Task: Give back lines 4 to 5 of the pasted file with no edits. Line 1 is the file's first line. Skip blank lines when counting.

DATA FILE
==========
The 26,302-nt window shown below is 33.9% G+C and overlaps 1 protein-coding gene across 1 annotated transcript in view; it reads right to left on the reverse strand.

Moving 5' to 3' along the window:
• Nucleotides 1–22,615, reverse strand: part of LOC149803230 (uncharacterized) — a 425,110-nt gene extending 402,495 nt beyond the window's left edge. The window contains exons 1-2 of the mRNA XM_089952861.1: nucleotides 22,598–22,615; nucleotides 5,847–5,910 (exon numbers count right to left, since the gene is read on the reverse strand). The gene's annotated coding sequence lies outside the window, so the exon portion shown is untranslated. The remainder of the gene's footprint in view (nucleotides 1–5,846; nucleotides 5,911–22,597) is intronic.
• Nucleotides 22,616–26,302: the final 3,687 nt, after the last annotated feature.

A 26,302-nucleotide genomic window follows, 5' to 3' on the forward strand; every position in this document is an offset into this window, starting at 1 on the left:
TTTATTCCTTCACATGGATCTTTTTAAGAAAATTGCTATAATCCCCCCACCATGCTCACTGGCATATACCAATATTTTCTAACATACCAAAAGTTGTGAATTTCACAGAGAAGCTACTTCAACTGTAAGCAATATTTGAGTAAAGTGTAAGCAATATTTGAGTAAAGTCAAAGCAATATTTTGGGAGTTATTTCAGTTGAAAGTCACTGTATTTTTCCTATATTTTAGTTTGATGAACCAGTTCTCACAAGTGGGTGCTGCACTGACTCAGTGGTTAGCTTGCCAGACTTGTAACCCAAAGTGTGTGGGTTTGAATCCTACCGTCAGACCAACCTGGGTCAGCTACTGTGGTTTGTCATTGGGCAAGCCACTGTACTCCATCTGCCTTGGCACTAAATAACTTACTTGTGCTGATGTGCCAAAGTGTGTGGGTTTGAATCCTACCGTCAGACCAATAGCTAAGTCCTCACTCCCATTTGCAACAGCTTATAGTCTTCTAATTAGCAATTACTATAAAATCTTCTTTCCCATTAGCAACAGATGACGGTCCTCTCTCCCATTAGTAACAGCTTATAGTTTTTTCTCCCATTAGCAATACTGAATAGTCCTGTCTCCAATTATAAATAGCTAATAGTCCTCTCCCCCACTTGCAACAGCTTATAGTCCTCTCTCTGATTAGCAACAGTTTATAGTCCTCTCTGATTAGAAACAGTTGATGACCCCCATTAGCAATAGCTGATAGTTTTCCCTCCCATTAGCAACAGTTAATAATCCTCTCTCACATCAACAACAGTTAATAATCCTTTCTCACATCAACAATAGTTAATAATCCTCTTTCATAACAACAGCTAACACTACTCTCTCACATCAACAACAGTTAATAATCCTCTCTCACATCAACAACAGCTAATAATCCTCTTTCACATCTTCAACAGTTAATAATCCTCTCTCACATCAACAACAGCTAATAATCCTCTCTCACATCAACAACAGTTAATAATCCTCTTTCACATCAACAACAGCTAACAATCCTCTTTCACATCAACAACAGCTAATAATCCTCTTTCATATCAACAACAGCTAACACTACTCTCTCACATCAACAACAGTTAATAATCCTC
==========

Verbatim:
• Nucleotides 22,616–26,302: the final 3,687 nt, after the last annotated feature.

A 26,302-nucleotide genomic window follows, 5' to 3' on the forward strand; every position in this document is an offset into this window, starting at 1 on the left: